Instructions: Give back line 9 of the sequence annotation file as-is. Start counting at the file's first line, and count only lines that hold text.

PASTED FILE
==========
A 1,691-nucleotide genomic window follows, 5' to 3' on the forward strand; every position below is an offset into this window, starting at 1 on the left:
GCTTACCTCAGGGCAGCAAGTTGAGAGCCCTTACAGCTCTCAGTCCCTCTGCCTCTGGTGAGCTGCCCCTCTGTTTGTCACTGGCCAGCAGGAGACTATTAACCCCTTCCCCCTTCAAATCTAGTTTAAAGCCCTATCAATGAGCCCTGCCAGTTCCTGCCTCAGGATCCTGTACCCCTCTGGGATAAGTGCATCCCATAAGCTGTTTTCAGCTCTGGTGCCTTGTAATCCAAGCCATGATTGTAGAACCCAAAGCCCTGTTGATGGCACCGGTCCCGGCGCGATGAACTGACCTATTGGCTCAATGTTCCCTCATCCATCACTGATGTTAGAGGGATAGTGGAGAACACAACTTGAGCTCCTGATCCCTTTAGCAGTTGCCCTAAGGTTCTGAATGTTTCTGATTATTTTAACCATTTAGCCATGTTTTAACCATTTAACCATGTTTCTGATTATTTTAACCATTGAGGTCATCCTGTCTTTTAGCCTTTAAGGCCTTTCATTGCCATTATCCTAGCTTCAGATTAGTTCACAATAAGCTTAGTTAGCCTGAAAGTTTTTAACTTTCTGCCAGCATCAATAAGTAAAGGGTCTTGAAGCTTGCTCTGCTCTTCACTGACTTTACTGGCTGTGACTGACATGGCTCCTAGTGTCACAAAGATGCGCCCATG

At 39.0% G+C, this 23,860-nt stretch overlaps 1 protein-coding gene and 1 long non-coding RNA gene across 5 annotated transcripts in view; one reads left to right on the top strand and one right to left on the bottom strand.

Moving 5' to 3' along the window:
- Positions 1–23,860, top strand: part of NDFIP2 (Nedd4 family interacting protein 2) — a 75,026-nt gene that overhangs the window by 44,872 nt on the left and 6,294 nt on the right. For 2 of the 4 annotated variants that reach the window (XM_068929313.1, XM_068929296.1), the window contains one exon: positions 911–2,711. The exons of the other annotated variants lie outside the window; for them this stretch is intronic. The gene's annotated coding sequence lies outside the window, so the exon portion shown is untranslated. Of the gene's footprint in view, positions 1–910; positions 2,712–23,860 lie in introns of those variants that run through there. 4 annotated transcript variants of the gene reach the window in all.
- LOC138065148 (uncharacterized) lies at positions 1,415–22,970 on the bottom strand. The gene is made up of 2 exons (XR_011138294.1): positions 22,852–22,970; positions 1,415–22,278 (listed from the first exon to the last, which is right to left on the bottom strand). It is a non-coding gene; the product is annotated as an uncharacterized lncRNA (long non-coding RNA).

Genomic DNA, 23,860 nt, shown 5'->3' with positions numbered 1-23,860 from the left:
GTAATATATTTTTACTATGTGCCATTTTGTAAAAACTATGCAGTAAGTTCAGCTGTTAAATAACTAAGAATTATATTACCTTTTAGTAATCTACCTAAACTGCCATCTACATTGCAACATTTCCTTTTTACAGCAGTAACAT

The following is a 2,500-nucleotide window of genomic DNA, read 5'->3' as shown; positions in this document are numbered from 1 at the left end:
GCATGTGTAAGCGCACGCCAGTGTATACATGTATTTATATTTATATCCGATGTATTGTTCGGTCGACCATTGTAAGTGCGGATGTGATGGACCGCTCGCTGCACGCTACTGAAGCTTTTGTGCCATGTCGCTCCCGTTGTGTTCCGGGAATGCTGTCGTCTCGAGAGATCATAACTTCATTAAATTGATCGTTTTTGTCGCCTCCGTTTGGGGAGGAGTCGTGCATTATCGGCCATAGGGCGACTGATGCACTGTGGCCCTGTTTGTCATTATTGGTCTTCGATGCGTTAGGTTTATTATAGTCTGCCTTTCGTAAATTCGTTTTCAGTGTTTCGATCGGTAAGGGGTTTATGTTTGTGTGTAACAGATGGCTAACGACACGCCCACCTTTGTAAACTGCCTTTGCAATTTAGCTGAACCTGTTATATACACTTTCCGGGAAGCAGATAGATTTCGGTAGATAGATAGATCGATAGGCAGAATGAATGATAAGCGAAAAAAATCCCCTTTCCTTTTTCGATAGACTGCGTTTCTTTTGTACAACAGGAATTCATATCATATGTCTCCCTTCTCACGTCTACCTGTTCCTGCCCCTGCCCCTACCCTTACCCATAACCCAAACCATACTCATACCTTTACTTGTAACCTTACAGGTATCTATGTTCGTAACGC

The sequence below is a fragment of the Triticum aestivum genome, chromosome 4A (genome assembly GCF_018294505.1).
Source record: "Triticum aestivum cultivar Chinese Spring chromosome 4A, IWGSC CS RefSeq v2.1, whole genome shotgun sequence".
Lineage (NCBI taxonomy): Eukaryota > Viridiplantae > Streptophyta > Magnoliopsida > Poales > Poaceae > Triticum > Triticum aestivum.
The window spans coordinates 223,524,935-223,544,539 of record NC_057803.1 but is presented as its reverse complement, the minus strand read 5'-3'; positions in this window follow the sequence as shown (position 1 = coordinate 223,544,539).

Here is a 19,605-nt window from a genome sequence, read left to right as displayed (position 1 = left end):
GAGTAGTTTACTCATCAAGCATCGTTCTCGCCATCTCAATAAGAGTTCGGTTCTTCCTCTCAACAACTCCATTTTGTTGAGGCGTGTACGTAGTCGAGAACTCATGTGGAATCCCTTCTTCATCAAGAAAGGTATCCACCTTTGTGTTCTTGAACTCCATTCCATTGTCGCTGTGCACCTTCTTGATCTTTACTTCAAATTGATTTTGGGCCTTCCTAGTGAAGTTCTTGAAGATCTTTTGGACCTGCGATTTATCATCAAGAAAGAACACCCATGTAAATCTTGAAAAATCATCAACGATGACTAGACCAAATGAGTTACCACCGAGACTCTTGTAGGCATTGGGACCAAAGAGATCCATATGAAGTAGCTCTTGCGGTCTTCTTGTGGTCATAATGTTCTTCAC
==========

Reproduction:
The following is a 2,500-nucleotide window of genomic DNA, read 5'->3' as shown; positions in this document are numbered from 1 at the left end: